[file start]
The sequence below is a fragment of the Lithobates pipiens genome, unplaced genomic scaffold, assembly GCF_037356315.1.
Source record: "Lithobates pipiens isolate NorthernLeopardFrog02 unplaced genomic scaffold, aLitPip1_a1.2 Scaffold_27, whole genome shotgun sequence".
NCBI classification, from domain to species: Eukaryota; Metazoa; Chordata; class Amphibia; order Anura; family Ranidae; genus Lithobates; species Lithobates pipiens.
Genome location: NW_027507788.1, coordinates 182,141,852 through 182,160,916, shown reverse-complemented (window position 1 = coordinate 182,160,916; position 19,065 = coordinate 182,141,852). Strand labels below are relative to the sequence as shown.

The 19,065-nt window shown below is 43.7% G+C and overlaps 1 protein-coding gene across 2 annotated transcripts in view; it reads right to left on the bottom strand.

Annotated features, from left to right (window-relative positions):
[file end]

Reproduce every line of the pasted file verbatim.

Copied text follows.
The sequence below is a fragment of the Lithobates pipiens genome, unplaced genomic scaffold, assembly GCF_037356315.1.
Source record: "Lithobates pipiens isolate NorthernLeopardFrog02 unplaced genomic scaffold, aLitPip1_a1.2 Scaffold_27, whole genome shotgun sequence".
NCBI classification, from domain to species: Eukaryota; Metazoa; Chordata; class Amphibia; order Anura; family Ranidae; genus Lithobates; species Lithobates pipiens.
Genome location: NW_027507788.1, coordinates 182,141,852 through 182,160,916, shown reverse-complemented (window position 1 = coordinate 182,160,916; position 19,065 = coordinate 182,141,852). Strand labels below are relative to the sequence as shown.

The 19,065-nt window shown below is 43.7% G+C and overlaps 1 protein-coding gene across 2 annotated transcripts in view; it reads right to left on the bottom strand.

Annotated features, from left to right (window-relative positions):